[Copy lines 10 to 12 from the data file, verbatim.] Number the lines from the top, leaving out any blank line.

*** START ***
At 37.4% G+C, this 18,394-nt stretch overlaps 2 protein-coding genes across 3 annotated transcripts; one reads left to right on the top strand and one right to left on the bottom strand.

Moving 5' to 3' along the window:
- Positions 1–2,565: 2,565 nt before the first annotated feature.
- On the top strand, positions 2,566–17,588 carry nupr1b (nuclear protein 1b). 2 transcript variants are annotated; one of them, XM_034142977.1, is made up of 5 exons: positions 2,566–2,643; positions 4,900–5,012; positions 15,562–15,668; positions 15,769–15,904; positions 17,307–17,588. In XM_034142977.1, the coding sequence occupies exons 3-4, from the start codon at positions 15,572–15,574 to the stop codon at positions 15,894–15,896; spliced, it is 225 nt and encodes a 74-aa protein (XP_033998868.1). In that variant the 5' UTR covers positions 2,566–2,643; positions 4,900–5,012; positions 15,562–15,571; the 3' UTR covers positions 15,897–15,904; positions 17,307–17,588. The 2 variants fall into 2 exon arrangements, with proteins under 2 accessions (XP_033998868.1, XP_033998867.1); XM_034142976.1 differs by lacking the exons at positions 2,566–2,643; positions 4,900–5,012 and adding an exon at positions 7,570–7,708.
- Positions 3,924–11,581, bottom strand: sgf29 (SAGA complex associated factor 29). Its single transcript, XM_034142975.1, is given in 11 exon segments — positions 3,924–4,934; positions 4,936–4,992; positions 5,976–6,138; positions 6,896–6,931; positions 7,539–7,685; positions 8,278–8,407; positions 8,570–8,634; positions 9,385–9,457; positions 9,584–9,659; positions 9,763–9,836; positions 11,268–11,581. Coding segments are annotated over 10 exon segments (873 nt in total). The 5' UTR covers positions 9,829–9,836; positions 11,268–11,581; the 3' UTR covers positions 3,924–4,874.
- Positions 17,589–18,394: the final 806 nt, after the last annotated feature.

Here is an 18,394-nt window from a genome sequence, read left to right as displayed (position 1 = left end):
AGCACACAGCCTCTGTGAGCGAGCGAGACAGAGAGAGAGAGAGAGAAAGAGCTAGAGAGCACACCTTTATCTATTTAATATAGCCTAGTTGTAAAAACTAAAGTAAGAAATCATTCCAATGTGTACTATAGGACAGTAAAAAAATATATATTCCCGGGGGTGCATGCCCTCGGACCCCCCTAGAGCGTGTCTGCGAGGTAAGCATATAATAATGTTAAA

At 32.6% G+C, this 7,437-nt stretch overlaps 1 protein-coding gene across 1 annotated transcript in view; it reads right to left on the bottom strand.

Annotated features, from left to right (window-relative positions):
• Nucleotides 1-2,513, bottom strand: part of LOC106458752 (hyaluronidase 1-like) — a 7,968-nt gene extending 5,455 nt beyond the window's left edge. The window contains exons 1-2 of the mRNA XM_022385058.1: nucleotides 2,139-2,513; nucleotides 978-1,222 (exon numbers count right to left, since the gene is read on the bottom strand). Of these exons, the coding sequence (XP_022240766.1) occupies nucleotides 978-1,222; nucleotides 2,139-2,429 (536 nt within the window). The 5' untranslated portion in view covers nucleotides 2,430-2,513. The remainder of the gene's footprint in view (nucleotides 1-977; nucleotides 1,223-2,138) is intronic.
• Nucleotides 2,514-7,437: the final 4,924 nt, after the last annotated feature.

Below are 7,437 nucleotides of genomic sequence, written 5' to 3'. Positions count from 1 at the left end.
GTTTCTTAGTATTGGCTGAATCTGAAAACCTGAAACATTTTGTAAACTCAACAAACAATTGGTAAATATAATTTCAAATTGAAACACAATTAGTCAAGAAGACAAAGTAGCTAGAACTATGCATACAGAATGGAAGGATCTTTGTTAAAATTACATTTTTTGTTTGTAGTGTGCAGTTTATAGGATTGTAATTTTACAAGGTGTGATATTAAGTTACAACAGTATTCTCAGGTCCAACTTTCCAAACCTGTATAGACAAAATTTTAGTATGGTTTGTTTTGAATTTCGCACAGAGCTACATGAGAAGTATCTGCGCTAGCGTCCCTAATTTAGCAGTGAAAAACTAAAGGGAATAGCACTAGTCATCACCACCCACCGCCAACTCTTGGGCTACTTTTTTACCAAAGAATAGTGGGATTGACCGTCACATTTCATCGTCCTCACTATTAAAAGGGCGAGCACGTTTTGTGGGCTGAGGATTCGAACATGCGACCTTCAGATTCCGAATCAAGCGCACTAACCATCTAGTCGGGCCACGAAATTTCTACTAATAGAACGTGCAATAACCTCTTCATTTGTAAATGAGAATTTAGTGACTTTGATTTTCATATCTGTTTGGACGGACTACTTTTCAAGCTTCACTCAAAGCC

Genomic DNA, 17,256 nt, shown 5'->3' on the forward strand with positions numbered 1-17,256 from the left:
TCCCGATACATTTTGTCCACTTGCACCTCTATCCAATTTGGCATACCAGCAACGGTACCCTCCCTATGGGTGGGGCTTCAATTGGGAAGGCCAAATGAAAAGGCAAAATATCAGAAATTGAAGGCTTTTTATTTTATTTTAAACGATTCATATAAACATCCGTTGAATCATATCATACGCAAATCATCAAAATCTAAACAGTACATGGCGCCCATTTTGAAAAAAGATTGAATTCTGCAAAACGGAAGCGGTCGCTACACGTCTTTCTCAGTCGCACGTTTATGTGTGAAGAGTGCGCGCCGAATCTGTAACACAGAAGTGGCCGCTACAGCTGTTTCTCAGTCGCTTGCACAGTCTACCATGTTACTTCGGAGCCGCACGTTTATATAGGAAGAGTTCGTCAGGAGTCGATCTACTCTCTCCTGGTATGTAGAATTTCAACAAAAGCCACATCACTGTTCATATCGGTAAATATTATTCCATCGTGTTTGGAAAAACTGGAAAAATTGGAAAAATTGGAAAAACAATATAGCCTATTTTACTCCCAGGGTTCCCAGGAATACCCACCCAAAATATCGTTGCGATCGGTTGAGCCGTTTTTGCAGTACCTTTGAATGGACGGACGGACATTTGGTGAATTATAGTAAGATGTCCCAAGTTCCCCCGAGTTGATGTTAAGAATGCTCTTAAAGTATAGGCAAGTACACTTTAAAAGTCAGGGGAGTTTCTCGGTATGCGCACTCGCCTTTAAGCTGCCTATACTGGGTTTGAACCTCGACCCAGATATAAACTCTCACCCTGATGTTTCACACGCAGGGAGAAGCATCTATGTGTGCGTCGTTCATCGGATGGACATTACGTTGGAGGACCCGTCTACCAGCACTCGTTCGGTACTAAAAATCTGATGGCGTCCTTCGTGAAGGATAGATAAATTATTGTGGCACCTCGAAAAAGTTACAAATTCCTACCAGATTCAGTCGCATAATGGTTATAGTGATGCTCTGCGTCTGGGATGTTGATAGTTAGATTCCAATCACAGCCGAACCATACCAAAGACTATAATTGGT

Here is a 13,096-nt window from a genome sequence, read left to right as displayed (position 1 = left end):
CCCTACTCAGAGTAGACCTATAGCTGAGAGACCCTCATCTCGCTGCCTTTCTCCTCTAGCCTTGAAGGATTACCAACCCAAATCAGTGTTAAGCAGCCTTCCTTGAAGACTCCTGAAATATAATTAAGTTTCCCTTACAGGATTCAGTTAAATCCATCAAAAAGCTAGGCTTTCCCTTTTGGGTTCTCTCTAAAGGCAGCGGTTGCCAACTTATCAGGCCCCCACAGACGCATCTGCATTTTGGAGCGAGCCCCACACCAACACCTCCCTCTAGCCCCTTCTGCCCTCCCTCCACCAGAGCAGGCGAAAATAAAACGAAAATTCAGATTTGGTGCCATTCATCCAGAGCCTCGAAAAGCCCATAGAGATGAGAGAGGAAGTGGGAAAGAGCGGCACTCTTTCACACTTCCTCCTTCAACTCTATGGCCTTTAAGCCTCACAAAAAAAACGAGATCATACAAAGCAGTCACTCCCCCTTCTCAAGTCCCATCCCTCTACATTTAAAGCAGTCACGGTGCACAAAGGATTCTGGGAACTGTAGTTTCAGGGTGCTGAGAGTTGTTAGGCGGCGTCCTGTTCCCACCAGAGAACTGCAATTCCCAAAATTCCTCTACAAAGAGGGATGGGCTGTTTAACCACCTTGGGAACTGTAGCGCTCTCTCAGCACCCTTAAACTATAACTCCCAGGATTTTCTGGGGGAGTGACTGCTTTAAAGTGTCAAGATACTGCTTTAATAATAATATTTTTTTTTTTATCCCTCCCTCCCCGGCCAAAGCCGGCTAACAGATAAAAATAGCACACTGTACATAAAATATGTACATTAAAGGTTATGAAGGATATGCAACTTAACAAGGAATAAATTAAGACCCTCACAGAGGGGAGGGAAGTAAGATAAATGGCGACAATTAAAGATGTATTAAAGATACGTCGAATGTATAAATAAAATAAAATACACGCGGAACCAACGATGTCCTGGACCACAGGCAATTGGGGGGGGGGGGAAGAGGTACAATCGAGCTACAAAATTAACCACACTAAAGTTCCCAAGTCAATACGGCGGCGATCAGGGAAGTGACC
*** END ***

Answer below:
Annotated features, from left to right (window-relative positions):
• Nucleotides 1-2,513, bottom strand: part of LOC106458752 (hyaluronidase 1-like) — a 7,968-nt gene extending 5,455 nt beyond the window's left edge. The window contains exons 1-2 of the mRNA XM_022385058.1: nucleotides 2,139-2,513; nucleotides 978-1,222 (exon numbers count right to left, since the gene is read on the bottom strand). Of these exons, the coding sequence (XP_022240766.1) occupies nucleotides 978-1,222; nucleotides 2,139-2,429 (536 nt within the window). The 5' untranslated portion in view covers nucleotides 2,430-2,513. The remainder of the gene's footprint in view (nucleotides 1-977; nucleotides 1,223-2,138) is intronic.
• Nucleotides 2,514-7,437: the final 4,924 nt, after the last annotated feature.